for components or systems, and for individuals or teams.
Victor Basili’s well-known Goal Question Metric technique is one way to
evolve meaningful metrics. (We prefer to use the word objective where Basili
uses goal.) Using this technique, we proceed from the objectives of the effort—
in this case, testing—to the questions we’d have to answer to know if we were
achieving those objectives to, ultimately, the specific metrics.
For example, one typical objective of testing is to build confidence. One nat-
ural question that arises in this regard is, How much of the system has been
tested? Metrics for coverage include percentage requirements covered by tests,
percentage of branches and statements covered by tests, percentage of interfaces
covered by tests, percentage of risks covered by tests, and so forth.
Let’s move on to tracking.
Since tracking is a recurring activity in a metrics program, the use of auto-
mated tool support can reduce the time required to capture, track, analyze,
report, and measure the metrics.
Be sure to apply objective and subjective analyses for specific metrics over
time, especially when trends emerge that could allow for multiple interpreta-
tions of meaning. Try to avoid jumping to conclusions or delivering metrics that
encourage others to do so.
Be aware of and manage the tendency for people’s interests to affect the
interpretation they place on a particular metric or measure. Everyone likes to
think they are objective—and, of course, right as well as fair!—but usually
people’s interests affect their conclusions.
Finally, let’s look at reporting.
Most importantly, reporting of metrics and measures should enlighten
management and other stakeholders, not confuse or misdirect them. In part,
this is achieved through smart definition of metrics and careful tracking, but
it is possible to take perfectly clear and meaningful metrics and confuse
people with them through bad presentation. Edward Tufte’s series of books,
14 1 Test Basics
starting with The Graphical Display of Quantitative Information, is a treasure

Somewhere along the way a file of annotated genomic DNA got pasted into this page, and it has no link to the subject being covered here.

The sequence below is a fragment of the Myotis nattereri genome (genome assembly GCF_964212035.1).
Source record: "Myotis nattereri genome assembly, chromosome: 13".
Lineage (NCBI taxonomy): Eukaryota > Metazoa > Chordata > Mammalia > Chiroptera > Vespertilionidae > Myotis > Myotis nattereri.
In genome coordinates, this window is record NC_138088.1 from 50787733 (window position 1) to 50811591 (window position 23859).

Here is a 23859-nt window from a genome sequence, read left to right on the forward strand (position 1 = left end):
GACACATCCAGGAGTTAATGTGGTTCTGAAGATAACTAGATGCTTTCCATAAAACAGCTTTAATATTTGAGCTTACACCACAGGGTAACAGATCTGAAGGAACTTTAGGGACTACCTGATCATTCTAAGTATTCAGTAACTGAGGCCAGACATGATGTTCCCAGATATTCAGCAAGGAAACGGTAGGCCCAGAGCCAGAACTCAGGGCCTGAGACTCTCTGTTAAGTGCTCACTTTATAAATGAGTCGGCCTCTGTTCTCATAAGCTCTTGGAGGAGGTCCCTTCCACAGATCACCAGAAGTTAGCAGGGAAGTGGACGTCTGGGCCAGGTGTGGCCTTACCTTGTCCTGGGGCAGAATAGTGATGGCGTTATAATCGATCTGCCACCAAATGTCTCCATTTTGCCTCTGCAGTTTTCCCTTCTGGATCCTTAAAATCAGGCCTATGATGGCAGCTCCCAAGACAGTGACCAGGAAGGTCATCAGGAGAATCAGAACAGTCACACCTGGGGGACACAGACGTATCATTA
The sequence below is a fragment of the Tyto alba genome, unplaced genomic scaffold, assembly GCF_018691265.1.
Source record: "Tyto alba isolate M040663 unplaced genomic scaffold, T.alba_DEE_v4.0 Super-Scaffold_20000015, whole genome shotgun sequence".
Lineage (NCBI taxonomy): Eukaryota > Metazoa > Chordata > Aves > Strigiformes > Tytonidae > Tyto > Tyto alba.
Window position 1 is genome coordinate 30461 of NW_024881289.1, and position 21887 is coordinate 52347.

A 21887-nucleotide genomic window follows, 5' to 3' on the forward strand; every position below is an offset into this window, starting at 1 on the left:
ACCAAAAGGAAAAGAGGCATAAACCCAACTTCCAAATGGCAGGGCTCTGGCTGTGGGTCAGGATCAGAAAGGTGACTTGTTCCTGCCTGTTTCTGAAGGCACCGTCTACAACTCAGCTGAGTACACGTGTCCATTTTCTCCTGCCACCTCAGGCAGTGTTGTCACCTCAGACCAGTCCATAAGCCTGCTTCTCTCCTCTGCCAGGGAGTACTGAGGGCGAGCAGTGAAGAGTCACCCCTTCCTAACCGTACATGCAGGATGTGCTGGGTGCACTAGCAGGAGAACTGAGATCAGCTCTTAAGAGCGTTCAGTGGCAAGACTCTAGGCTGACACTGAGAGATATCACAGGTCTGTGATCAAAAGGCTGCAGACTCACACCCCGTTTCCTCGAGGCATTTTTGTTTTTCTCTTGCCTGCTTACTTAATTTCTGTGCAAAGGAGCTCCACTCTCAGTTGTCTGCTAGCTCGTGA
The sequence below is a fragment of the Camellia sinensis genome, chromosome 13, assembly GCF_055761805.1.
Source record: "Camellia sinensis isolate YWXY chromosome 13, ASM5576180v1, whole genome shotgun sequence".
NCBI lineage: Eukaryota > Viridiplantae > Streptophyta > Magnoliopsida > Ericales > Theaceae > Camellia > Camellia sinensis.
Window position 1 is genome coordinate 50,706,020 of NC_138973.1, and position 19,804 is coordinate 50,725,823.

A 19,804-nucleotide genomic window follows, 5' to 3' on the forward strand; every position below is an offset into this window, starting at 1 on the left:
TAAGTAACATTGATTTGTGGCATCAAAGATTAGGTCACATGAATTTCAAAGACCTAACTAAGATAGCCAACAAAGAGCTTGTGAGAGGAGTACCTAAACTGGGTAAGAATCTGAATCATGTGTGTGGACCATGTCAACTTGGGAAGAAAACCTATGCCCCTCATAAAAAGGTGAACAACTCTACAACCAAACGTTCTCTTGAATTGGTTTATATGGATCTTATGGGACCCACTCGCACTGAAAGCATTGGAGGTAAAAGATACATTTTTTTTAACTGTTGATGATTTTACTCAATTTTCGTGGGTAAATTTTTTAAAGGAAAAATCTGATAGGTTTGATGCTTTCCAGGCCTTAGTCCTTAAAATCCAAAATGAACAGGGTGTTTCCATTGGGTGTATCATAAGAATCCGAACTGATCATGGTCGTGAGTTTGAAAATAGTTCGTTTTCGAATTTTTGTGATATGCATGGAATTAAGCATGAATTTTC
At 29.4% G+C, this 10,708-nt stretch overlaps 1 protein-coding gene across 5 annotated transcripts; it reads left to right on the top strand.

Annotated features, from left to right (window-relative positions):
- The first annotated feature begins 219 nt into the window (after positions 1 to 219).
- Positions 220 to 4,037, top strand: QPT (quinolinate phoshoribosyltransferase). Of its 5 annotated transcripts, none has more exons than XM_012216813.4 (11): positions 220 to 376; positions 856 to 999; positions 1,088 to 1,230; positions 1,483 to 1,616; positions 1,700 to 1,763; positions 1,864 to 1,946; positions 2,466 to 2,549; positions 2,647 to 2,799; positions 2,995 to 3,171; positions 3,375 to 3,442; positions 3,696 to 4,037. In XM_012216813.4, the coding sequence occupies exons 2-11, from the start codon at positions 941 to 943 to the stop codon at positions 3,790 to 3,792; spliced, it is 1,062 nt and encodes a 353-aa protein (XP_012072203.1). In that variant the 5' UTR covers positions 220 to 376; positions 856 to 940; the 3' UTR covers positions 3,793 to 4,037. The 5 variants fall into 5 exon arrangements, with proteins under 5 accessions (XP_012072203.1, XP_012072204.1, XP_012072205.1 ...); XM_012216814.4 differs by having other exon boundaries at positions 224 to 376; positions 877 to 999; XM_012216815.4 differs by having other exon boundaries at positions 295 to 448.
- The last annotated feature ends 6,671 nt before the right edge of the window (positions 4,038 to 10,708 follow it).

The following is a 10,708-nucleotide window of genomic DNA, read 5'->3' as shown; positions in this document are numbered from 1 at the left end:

trove of ideas about how to develop good charts and graphs for reporting
Good testing reports based on metrics should be easily understood, not
overly complex and certainly not ambiguous. The reports should draw the
viewer’s attention toward what matters most, not toward trivialities. In that way,
good testing reports based on metrics and measures will help management
guide the project to success.
Not all types of graphical displays of metrics are equal—or equally useful. A
snapshot of data at a moment in time, as shown in a table, might be the right
way to present some information, such as the coverage planned and achieved
against certain critical quality risk areas. A graph of a trend over time might be a
useful way to present other information, such as the total number of defects
reported and the total number of defects resolved since the start of testing. An
analysis of causes or relationships might be a useful way to present still other
information, such as a scatter plot showing the correlation (or lack thereof)
between years of tester experience and percentage of bug reports rejected.
Many professions have ethical standards. In the context of professionalism,
ethics are “rules of conduct recognized in respect to a particular class of human
actions or a particular group, culture, etc.”2
1. The three books of Tufte’s that Rex has read and can strongly recommend on this topic are The
Graphical Display of Quantitative Information, Visual Explanations, and Envisioning Information
(all published by Graphics Press, Cheshire, CT).
Recall of content only
2. Definition from dictionary.com.
ethics: No definition provided in the ISTQB Glossary.
1.5 Ethics 15
Since, as a technical test analyst, you’ll often have access to confidential and
privileged information, ethical guidelines can help you to use that information
appropriately. In addition, you should use ethical guidelines to choose the best
possible behaviors and outcomes for a given situation, given your constraints.
The phrase “best possible” means for everyone, not just you.
Here is an example of ethics in action. One of the authors, Rex Black, is
president of three related international software testing consultancies, RBCS,
RBCS AU/NZ, and Software TestWorx. He also serves on the ISTQB and
ASTQB boards of directors. As such, he might have and does have insight into
the direction of the ISTQB program that RBCS’ competitors in the software
testing consultancy business don’t have.
In some cases, such as helping to develop syllabi, Rex has to make those
business interests clear to people, but he is allowed to help do so. Rex helped
write both the Foundation and Advanced syllabi.
In other cases, such as developing exam questions, Rex agreed, along with
his colleagues on the ASTQB, that he should not participate. Direct access to the
exam questions would make it all too likely that, consciously or unconsciously,
RBCS would warp its training materials to “teach the exam.”
As you advance in your career as a tester, more and more opportunities to
show your ethical nature—or to be betrayed by a lack of it—will come your way.
It’s never too early to inculcate a strong sense of ethics.
The ISTQB Advanced syllabus makes it clear that the ISTQB expects certificate
holders to adhere to the following code of ethics.
PUBLIC – Certified software testers shall act consistently with the public inter-
est. For example, if you are working on a safety-critical system and are asked to
quietly cancel some defect reports, it’s an ethical problem if you do so.
CLIENT AND EMPLOYER – Certified software testers shall act in a manner
that is in the best interests of their client and employer and consistent with the